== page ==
Houthi rebels attacked a village in southern Hodeidah on Thursday night, hours after their representatives announced a ceasefire deal with the Yemeni government following UN-brokered negotiations in Sweden.
Dozens of families were forced to leave Al Humainya in Haiys district after the rebels stormed the village, residents said.
"Last night while we were sleeping, Houthi fighters suddenly entered our village from areas still under their control in the neighbouring mountains in western Haiys," Faiysal Durami told The National. "They took positions on the roofs of some buildings and started shooting anything that moved in the village.
"We tried to negotiate with them to take positions far from the village but they told us to leave our homes as soon as possible."
Video footage sent to The National by the pro-government Al Amalikah Brigades showed men, women and children leaving their homes with their belongings loaded on donkey carts or carried on their shoulders.
"We could only use donkey carts because the Houthis let no cars to approach our village," Mr Durami said.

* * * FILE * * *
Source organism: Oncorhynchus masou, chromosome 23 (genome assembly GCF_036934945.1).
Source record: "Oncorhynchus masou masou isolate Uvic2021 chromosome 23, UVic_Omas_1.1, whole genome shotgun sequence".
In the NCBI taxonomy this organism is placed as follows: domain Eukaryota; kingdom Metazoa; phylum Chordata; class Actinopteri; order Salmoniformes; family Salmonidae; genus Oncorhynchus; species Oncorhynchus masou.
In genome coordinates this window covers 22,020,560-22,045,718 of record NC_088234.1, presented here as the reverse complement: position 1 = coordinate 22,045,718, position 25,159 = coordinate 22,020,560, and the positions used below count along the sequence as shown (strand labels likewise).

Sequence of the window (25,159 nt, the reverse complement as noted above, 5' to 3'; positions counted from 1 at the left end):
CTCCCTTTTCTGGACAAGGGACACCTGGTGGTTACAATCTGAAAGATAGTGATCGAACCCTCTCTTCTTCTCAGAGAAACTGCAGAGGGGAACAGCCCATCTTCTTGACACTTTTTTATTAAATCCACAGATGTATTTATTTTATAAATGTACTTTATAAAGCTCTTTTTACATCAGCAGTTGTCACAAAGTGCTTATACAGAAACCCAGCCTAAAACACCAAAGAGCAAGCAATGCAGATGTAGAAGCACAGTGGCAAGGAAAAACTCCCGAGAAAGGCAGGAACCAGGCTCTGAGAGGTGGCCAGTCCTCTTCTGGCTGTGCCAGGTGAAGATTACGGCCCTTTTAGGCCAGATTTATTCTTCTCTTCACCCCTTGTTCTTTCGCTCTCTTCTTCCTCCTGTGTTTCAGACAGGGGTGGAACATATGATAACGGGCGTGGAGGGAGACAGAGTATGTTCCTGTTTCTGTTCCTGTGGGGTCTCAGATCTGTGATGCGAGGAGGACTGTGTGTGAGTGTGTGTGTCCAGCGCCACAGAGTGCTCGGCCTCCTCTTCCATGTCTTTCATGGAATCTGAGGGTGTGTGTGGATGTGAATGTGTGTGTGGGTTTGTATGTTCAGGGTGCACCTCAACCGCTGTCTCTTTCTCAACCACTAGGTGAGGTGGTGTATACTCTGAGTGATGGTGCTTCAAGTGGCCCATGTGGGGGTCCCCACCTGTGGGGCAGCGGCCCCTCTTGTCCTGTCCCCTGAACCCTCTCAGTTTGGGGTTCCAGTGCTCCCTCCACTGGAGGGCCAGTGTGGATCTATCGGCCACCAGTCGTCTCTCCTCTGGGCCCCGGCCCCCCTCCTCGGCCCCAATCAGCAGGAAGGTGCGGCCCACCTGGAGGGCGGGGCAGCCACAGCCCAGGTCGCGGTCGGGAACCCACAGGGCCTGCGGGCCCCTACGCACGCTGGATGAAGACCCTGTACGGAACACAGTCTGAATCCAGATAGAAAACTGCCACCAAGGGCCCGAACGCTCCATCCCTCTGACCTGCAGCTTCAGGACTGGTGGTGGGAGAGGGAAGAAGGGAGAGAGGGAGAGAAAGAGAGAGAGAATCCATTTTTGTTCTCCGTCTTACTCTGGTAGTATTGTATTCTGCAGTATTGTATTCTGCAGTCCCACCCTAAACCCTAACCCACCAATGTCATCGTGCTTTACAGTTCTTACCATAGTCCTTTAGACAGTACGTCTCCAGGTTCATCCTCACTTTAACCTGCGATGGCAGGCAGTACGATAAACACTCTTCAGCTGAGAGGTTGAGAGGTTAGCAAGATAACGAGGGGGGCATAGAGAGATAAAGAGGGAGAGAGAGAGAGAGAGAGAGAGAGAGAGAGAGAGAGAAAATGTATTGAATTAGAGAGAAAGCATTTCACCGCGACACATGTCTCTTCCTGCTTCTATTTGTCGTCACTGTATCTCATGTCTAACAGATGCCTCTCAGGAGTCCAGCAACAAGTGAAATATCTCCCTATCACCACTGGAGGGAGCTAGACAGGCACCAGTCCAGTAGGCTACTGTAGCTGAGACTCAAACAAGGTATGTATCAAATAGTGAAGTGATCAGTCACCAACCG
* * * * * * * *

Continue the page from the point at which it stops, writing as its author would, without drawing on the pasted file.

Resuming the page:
"They kept shelling from the roof of a building near my house that used to be a public health centre," another resident told The National. "My children were terrified and couldn't sleep so I decided to leave the village and look for shelter in Khokha or any other place. Living outdoors in a safe place is much better than living in a house surrounded by the Houthis."
UN officials said on Thursday that the government and rebels had agreed to withdraw their forces from Hodeidah city and observe a ceasefire across the coastal province as part of measures to ensure the uninterrupted flow of badly needed aid from its ports to the rest of the country.
Al Amalikah spokesman Col Mamoon Al Mahjami said the rebels launched repeated attacks in southern Hodeidah as talks were being held in Sweden.
"This is the real face of the Houthi militia. Talking about a full withdrawal in Sweden is a dream - the Houthis are known for breaking their commitments," he told The National.
"The Houthis have been launching repeated offensives in the areas under the government control in southern Hodeidah. They made many attempts to cut vital supply routes in Al Faza, tried to break into Tuhaiyta, and on Thursday they stormed the residences of civilians in Haiys, causing mass displacement."
Another Al Amalikah officer, Col Wadhah Al Dubaish, said the rebels agreed to a deal because of military pressure exerted by the pro-government forces.
"We are ready to abide by this deal unless the Houthis break it. If they do, our forces are ready and our response will be harsh," he told The National.